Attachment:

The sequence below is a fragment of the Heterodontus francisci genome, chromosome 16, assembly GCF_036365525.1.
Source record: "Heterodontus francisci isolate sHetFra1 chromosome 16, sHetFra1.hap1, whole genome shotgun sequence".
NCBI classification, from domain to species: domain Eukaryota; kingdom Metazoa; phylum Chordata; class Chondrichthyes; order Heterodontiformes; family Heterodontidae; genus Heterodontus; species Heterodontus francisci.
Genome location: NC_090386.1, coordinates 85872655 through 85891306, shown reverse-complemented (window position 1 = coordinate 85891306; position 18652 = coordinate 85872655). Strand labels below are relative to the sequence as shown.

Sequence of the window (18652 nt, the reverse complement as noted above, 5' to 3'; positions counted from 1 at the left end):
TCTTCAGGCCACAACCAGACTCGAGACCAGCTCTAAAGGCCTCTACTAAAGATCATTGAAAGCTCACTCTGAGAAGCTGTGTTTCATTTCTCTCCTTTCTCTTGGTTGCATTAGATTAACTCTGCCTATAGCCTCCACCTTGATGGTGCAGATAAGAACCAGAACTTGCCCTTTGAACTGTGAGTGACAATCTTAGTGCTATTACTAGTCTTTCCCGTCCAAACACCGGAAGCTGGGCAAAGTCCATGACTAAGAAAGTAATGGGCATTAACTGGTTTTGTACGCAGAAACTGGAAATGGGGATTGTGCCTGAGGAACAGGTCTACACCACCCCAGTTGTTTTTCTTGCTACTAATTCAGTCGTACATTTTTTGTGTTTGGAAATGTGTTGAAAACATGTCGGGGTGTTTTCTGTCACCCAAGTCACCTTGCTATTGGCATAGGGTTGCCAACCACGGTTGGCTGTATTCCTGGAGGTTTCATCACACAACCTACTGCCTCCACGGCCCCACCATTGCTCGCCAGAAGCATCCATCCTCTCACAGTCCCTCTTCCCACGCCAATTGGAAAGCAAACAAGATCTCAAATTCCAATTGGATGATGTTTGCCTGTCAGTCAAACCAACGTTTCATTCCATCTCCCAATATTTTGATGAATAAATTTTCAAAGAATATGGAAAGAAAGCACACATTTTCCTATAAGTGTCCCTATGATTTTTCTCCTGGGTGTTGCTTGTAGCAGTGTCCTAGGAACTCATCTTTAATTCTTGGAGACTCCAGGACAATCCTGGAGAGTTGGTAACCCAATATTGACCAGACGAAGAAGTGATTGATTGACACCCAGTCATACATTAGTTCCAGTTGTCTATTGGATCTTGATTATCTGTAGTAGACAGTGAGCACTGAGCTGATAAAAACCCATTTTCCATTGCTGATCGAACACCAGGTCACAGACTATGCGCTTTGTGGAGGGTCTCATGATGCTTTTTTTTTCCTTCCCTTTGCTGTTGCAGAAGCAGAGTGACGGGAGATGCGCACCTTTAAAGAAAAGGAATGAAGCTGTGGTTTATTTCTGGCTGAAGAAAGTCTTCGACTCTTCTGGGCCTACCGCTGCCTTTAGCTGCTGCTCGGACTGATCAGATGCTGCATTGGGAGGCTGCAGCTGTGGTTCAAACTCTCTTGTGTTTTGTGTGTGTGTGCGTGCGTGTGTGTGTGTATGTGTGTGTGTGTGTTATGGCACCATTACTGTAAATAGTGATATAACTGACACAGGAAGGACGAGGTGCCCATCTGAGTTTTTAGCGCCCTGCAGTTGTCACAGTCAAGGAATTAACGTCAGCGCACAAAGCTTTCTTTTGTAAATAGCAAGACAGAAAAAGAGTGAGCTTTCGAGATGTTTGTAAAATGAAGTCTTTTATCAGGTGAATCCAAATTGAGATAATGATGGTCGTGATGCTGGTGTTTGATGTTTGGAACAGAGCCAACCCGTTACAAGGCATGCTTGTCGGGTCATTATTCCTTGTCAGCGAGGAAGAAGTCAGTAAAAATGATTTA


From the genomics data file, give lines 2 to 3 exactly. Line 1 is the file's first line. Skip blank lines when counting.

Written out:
Source record: "Heterodontus francisci isolate sHetFra1 chromosome 16, sHetFra1.hap1, whole genome shotgun sequence".
NCBI classification, from domain to species: domain Eukaryota; kingdom Metazoa; phylum Chordata; class Chondrichthyes; order Heterodontiformes; family Heterodontidae; genus Heterodontus; species Heterodontus francisci.